As the cell employs its machinery to shut down the virus that’s inside it, the virus makes proteins to shut down the cell’s efforts. The scene is set, but how will this arms race end? The answer depends on many, many factors.
Listeners can tune in to explore the following:
Since 2004, Matthew Frieman, PhD has been researching coronaviruses. In 2009, he established his own research lab at the University of Maryland School of Medicine, where he is an associate professor in the area of microbiology and immunology. First it was SARS-CoV, then MERS-CoV, and now SARS-CoV-2, the virus causing COVID-19. With each new coronavirus, he learns a little bit more about the tricks they use to enter and infect cells. He also learns more and more about therapeutics which could potentially combat the current virus and viruses to come.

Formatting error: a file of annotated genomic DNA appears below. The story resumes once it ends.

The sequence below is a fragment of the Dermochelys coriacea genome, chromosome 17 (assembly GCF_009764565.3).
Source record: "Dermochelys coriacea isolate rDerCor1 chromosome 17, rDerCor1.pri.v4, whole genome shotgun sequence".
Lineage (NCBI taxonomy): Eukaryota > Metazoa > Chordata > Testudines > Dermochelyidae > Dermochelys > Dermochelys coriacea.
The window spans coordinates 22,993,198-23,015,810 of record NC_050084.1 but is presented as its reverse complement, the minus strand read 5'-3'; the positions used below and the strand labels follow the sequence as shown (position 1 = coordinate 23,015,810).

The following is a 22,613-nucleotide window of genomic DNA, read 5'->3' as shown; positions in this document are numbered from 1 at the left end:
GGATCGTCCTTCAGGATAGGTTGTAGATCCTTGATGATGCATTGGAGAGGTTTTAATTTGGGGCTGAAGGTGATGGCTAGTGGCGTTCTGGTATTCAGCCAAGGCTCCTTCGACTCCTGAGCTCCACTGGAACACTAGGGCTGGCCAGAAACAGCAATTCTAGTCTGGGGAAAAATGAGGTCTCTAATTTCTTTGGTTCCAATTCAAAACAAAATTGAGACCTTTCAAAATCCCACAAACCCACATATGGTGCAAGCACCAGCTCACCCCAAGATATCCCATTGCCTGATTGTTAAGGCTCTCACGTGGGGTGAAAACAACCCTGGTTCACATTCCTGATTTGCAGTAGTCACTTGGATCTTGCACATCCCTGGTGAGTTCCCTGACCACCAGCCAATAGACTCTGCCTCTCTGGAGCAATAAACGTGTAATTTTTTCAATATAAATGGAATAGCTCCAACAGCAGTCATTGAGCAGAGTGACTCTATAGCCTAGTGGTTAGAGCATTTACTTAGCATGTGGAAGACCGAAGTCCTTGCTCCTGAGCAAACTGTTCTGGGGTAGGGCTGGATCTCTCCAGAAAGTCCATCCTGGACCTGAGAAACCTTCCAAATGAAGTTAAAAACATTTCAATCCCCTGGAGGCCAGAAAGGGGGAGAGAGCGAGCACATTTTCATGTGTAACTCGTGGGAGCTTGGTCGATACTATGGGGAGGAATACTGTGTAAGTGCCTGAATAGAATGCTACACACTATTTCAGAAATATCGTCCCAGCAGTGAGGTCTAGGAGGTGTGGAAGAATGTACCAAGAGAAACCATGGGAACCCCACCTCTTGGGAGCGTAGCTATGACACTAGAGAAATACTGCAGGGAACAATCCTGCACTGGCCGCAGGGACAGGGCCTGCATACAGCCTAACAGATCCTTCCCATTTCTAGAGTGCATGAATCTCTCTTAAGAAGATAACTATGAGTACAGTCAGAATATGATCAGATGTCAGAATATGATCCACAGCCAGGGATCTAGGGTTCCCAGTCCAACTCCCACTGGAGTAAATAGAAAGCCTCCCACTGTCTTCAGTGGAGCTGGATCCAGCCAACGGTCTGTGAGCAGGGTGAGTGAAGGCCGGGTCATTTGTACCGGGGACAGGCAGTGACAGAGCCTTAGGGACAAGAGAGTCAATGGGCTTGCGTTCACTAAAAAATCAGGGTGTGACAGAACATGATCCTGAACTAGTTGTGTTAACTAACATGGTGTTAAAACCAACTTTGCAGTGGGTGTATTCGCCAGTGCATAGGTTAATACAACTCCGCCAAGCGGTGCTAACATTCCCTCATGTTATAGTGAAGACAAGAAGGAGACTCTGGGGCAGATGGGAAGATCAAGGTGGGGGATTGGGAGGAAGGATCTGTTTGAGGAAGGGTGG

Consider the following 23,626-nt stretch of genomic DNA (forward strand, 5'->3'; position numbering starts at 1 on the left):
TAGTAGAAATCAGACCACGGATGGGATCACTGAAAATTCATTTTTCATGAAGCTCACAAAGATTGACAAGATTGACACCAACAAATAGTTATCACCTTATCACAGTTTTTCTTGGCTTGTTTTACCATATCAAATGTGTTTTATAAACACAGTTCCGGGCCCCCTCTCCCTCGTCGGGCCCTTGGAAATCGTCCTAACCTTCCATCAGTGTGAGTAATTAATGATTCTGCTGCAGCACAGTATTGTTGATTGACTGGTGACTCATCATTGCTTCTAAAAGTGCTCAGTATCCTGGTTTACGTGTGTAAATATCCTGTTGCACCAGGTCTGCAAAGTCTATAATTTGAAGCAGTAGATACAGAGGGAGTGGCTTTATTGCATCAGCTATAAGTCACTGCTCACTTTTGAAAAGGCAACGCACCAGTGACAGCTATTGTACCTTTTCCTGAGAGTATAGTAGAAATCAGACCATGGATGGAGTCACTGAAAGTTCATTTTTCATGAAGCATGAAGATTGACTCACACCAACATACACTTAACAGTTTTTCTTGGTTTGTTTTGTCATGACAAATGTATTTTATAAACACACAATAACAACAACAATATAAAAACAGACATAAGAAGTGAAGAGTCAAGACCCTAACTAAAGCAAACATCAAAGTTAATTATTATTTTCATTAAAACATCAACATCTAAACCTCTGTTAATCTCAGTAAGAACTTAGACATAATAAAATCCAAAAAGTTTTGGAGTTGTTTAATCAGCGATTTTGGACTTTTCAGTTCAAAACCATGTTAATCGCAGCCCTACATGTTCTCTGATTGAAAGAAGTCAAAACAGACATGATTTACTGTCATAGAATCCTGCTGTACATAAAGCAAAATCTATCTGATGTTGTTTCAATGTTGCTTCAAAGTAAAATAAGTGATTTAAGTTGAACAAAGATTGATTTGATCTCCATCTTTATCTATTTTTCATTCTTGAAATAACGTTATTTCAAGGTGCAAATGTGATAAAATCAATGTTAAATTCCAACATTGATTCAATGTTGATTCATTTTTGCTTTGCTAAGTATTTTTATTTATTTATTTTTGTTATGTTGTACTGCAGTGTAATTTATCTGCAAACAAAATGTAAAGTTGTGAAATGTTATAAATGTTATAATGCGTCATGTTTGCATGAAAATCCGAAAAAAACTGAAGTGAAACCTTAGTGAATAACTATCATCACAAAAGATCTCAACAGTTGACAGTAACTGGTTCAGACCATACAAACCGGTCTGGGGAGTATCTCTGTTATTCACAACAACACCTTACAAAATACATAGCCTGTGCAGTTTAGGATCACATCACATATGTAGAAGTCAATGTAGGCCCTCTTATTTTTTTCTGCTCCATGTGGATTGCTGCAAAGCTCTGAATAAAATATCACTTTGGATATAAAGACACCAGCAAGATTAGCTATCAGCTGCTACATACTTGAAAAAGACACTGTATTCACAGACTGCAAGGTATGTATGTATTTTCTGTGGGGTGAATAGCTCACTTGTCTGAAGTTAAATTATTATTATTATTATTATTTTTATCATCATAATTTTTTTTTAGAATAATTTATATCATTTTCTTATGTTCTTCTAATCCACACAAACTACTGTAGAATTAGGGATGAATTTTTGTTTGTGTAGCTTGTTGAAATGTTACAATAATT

A focal point of the research in Frieman’s lab is on the role of comorbidity in disease progression, and how an understanding of this in lab mice might be reflected in humans. For instance, why do those with underlying conditions appear significantly more vulnerable to SARS-CoV-2, and more likely to suffer severe symptoms? His research is also focused on developing a broadly antiviral drug not only for SARS-CoV-2, but for viruses that emerge in the future.
The conversation covers the similarities and differences between SARS-CoV-1 and SARS-CoV-2, two primary entry methods of SARS-CoV-2, the role of the ACE2 receptor and TMPRSS2 protease, why more virions per cell means fewer ACE2 receptors, which means decreased capacity for lung tissue repair, how cells detect the presence of a virus and respond accordingly, characteristics of viral spread, structure, and function, virus-host interactions, research aimed at combining antibodies to create a dual antiviral effect against SARS-CoV-2, and so much more.
Visit https://www.medschool.umaryland.edu/profiles/Frieman-Matthew/ and follow Frieman on Twitter @MattFrieman.
Available on Apple Podcasts: apple.co/2Os0myK